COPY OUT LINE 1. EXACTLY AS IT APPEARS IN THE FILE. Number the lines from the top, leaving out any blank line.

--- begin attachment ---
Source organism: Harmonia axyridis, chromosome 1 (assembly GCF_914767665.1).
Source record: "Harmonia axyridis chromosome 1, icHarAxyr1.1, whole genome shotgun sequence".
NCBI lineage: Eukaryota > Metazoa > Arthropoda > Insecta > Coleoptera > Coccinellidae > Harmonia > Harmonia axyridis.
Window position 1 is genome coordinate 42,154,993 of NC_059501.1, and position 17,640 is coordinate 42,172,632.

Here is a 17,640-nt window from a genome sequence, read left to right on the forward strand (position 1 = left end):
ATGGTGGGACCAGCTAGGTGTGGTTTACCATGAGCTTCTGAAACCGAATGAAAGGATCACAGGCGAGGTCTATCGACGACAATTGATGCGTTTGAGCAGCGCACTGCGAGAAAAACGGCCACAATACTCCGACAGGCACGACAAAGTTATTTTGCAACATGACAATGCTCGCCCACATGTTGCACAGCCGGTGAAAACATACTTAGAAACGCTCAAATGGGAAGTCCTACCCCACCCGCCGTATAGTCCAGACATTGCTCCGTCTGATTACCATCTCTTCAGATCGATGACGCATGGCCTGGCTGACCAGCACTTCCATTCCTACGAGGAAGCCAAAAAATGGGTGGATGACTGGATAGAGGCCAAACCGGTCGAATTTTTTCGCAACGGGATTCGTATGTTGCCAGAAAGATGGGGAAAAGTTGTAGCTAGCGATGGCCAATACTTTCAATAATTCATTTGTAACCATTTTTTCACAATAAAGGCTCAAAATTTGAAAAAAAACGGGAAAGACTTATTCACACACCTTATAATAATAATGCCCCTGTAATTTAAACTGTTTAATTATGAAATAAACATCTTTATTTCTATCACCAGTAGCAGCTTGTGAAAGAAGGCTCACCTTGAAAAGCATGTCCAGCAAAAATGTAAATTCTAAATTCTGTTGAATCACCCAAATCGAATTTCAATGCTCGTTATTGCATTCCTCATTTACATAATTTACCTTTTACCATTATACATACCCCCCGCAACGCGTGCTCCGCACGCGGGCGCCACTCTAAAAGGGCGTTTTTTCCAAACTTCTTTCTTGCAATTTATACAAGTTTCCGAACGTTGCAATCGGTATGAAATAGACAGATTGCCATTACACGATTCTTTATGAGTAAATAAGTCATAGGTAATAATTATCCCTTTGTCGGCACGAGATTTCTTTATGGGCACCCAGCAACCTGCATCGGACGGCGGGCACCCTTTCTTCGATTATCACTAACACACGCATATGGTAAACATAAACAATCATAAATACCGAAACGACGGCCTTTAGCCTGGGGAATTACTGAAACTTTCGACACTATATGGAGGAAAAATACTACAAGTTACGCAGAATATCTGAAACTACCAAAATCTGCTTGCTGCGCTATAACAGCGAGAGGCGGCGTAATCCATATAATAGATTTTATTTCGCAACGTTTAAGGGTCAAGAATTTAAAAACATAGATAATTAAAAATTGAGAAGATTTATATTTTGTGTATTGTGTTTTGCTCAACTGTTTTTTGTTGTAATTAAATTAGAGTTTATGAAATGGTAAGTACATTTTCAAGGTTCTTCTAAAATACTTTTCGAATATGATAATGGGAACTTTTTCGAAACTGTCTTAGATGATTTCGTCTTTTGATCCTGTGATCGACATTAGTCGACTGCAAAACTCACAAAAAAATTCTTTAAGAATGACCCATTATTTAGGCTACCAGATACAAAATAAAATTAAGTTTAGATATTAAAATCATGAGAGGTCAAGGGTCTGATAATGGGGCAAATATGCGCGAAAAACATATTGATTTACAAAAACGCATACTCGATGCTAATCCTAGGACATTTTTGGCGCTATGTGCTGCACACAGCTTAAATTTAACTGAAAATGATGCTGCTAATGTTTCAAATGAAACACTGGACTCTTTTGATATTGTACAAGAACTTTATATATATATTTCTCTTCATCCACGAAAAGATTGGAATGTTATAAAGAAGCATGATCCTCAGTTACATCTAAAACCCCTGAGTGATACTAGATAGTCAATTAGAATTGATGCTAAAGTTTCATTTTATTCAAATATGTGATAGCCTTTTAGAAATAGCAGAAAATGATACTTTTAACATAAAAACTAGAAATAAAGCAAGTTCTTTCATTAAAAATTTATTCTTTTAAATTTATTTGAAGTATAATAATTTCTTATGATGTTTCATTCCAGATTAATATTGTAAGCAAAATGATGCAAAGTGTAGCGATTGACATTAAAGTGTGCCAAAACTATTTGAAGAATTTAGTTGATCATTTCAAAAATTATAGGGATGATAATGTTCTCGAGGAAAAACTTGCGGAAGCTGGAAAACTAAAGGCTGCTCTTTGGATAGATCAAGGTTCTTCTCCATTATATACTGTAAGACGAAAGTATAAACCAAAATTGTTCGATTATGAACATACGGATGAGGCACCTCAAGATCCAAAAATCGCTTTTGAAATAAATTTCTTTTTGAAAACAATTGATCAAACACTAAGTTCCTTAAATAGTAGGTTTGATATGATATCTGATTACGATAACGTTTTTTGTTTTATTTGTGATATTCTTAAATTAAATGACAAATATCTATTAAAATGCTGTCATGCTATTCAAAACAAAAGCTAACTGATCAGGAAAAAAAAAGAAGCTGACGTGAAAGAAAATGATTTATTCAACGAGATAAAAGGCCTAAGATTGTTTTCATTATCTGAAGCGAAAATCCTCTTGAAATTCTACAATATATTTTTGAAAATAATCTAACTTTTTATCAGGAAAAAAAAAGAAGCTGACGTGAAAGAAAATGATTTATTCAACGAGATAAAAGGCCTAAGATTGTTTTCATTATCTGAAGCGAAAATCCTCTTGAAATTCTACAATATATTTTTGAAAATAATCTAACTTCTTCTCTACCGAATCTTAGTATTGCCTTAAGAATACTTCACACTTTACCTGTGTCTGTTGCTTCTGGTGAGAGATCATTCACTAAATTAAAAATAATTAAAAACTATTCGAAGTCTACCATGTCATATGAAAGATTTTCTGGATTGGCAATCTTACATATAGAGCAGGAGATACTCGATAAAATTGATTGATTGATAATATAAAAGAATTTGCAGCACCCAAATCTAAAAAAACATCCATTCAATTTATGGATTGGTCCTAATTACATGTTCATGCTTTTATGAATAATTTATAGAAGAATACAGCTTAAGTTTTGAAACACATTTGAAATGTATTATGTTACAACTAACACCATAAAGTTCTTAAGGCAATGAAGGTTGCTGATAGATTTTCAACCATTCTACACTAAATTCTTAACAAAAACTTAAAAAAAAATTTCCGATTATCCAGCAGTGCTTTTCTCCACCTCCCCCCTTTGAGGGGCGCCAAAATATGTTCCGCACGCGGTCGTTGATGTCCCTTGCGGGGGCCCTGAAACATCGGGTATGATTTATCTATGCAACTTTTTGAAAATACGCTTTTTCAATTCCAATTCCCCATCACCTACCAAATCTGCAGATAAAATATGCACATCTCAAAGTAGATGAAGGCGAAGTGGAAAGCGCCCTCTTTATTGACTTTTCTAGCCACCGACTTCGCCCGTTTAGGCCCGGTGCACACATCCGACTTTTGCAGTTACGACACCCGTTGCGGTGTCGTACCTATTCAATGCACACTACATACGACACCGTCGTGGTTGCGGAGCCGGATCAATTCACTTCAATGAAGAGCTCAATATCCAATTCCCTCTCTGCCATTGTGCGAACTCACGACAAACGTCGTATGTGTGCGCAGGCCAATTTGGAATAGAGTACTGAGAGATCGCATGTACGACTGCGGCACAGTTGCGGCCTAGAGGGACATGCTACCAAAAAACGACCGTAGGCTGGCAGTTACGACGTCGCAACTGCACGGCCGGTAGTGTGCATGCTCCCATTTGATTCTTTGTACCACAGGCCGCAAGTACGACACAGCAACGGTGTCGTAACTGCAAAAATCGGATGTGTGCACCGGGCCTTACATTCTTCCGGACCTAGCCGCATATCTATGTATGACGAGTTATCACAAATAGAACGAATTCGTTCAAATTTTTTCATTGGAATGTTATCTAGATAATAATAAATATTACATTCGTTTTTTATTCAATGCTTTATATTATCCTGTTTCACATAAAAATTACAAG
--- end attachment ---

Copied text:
Source organism: Harmonia axyridis, chromosome 1 (assembly GCF_914767665.1).